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‘Everything’s gonna get caught’: Orioles outfielders Austin Hays, Cedric Mullins share favorite parts of each other’s defense

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‘Everything’s gonna get caught’: Orioles outfielders Austin Hays, Cedric Mullins share favorite parts of each other’s defense

Presented the choice between the two highlight defensive plays he made Thursday night — a fourth-inning throw to the plate to prevent a run and his rally-killing diving catch across the right field line in the eighth — Orioles right fielder Austin Hays made his decision based on sound logic.

“I’d probably say the throw because the dive hurt a lot worse,” Hays said with a smile. “It was totally worth it because I caught it. But I’d like to not have to dive on the warning track ever again.”

But speaking as an observer, center fielder Cedric Mullins went the other way.

“The throw, for him, was pretty easy,” Mullins said. “That [dive] definitely crushed some spirits out there.”

The difference of opinion is perhaps one of the few ways Hays and Mullins aren’t in sync when it comes to outfield defense. Having played together since 2017 as minor leaguers, the pair has developed an innate ability to communicate with each other before and during plays.

Thursday, along with Hays’ highlights, Mullins ranged into right-center field for a handful of impressive catches, with Hays also finishing in the vicinity. Add in a well-tracked catch in left from Anthony Santander, and the result is what manager Brandon Hyde said “might have been the best defensive game from an outfield group that I’ve seen in the big leagues.”

“It’s two Gold Glovers,” Hyde said. “You see them doing a lot of nonverbal [communication] while they’re running to the ball. They know each other so well now. When you play next to a guy, you know their mannerisms, you know what balls they can get to and what they can’t, where they’re playing, so there’s some comfort.”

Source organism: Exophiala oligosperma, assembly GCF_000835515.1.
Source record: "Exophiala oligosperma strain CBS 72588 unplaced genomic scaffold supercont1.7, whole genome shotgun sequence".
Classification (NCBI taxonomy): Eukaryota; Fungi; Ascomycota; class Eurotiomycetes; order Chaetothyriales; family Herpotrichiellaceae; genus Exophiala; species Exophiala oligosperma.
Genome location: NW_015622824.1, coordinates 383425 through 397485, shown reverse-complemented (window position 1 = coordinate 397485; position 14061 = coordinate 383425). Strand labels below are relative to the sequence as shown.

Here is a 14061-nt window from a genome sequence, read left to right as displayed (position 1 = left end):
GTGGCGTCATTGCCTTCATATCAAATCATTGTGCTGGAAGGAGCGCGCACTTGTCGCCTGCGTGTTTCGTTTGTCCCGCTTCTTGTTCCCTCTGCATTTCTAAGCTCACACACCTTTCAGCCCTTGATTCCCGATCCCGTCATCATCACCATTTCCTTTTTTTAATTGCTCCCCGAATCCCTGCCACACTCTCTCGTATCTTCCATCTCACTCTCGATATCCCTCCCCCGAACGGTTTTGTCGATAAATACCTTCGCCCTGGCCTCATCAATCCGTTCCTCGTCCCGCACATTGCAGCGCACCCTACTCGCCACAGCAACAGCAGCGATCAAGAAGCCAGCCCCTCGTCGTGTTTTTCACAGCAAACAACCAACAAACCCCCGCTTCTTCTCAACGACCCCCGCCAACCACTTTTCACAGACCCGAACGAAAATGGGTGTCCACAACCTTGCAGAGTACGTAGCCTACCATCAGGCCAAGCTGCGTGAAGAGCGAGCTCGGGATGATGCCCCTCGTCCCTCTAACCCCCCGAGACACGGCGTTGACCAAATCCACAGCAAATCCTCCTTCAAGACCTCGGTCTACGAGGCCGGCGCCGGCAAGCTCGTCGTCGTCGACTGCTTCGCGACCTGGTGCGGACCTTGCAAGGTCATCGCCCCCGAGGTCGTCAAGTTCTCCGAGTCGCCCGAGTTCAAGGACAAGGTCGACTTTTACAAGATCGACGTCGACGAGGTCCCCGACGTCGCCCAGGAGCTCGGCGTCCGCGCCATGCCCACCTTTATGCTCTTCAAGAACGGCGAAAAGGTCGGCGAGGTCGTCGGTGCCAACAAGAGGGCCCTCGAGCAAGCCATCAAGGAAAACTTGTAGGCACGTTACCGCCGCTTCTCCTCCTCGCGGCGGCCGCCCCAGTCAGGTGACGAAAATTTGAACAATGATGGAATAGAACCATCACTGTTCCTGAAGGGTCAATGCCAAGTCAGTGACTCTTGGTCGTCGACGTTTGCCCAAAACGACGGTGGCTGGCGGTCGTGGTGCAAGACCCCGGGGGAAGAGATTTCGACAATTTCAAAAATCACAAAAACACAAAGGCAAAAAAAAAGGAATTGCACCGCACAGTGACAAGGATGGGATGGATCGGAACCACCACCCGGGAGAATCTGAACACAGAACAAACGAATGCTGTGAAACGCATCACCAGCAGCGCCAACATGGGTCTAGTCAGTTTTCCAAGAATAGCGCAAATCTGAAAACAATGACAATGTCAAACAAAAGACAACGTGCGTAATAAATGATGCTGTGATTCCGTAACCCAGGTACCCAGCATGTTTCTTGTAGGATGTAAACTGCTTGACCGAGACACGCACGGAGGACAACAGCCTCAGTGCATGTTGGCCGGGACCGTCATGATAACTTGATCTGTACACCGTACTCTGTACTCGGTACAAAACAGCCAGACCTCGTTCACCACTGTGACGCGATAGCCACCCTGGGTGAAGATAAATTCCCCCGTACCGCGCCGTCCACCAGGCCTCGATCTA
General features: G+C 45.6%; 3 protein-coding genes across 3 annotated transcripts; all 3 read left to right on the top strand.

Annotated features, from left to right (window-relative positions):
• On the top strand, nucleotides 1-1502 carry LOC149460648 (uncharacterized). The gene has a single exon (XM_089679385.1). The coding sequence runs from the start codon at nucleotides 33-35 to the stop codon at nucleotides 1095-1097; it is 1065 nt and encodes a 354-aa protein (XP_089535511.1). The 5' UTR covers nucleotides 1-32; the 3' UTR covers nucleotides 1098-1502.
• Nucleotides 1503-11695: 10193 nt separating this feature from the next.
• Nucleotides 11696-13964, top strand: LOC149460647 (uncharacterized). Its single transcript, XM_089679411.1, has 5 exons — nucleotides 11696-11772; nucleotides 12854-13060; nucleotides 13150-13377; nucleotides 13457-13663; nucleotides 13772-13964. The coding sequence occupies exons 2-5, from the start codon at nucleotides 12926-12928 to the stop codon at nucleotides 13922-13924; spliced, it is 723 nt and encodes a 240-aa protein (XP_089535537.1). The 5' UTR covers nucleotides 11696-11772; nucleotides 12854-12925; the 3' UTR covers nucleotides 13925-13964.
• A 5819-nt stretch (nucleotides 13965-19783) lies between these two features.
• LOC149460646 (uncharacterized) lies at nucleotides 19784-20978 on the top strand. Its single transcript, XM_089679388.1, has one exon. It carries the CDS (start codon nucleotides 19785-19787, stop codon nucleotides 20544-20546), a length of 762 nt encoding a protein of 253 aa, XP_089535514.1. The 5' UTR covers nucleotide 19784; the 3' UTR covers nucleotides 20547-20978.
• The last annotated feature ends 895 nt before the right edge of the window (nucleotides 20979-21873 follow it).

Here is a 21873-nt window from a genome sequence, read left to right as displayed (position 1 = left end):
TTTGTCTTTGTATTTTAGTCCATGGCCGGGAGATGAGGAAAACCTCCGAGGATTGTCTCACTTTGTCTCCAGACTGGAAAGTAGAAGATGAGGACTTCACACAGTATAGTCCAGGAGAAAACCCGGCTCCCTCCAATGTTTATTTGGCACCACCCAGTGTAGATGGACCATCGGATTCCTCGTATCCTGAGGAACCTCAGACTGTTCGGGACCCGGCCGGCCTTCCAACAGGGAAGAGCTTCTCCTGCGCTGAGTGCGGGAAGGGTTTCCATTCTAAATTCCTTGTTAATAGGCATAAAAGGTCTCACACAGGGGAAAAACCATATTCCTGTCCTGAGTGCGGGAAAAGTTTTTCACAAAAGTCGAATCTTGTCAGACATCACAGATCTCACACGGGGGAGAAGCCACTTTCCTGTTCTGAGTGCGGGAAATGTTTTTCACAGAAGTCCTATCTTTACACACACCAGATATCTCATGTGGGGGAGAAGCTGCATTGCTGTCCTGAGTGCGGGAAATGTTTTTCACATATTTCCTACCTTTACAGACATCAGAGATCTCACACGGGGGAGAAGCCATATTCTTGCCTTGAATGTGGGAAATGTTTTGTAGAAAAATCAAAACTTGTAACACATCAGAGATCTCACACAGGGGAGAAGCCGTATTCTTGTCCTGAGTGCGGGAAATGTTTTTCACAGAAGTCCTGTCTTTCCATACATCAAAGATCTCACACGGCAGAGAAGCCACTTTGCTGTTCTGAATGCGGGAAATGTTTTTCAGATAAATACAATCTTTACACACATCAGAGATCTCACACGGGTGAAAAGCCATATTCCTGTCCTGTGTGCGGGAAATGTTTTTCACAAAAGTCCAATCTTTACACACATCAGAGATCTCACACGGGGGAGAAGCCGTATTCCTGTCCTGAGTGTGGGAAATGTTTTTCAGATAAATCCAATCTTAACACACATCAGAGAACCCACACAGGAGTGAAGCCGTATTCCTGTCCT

Mullins said with a wave of his hand, he can let Hays know what areas he has covered based on positioning. Both noted that if a ball is hit between them and one can catch it with a dive, it usually means the other can get to it standing up. That cue helps them avoid collisions, with one moving up to make the catch while the other veers deeper into the outfield as backup.

“It’s a really big peace of mind for an outfielder to know that the other guy is always going to be there,” Hays said. “I think we’ve built a lot of trust with one another.”

Hays said that trust is a byproduct of years of games alongside each other, with those instincts becoming second nature “once those plays happen over and over and over and over again.”

That aggregate time together means they have both seen the other blossom into standout defenders in their own way. Hays praised Mullins’ jumps, routes and speed. Mullins is in the 72nd percentile in the majors in outfield jump, 84th percentile in sprint speed, and 91st percentile in outs above average, according to Baseball Savant.

“He’s as good as they come for center fielders,” Hays said.

His favorite play by Mullins happened last year, when the All-Star slid on the warning track in right-center field at Camden Yards to rob Nelson Cruz of extra bases. With experience playing center field in Baltimore, Hays knows the challenge of that play.

“That’s one of the most difficult plays for a center fielder, when you’re running wide open,” he said. “That gap gets small right there before it jets out to where it’s 373 [feet]. I think that’s probably the most impressive one I’ve seen him make. He robbed Gary [Sánchez of a home run] last year, but I still think that the one where he slid on the track up against the wall, that’s just such a difficult play.”

Mullins said picking one of Hays’ best plays is a tough task because “the list keeps piling up.” He settled on the highlight that impressed him most recently: After Mullins lunged at a ball as it caromed off the new left field wall at Camden Yards, Hays chased it down and threw out Jesse Winker at third base as the Seattle Mariners outfielder tried to stretch the hit into a triple.

It’s one of Hays’ six outfield assists, which entered Friday as the second most in the American League and highlighted the arm that most impresses Mullins about Hays’ defensive acumen. Since 2016, Hays is responsible for the Orioles’ five hardest-thrown outfield assists, with the top three coming this year.

“He came behind me, picked it up, threw him out at third while I was just kind of my knees watching because at that point, I’m like, ‘It’s all you, man,’” Mullins said.

Hays’ favorite among Mullins’ plays came June 1, 2021. Mullins’ preference among Hays’ highlights was June 2, 2022. It’s just another example of them in lockstep, working in tandem to secure outs for the Orioles’ pitching staff.

“We just have a lot of faith knowing that everything’s gonna get caught,” Hays said. “If there’s something I feel like is out of reach for me, he’s gonna catch it.”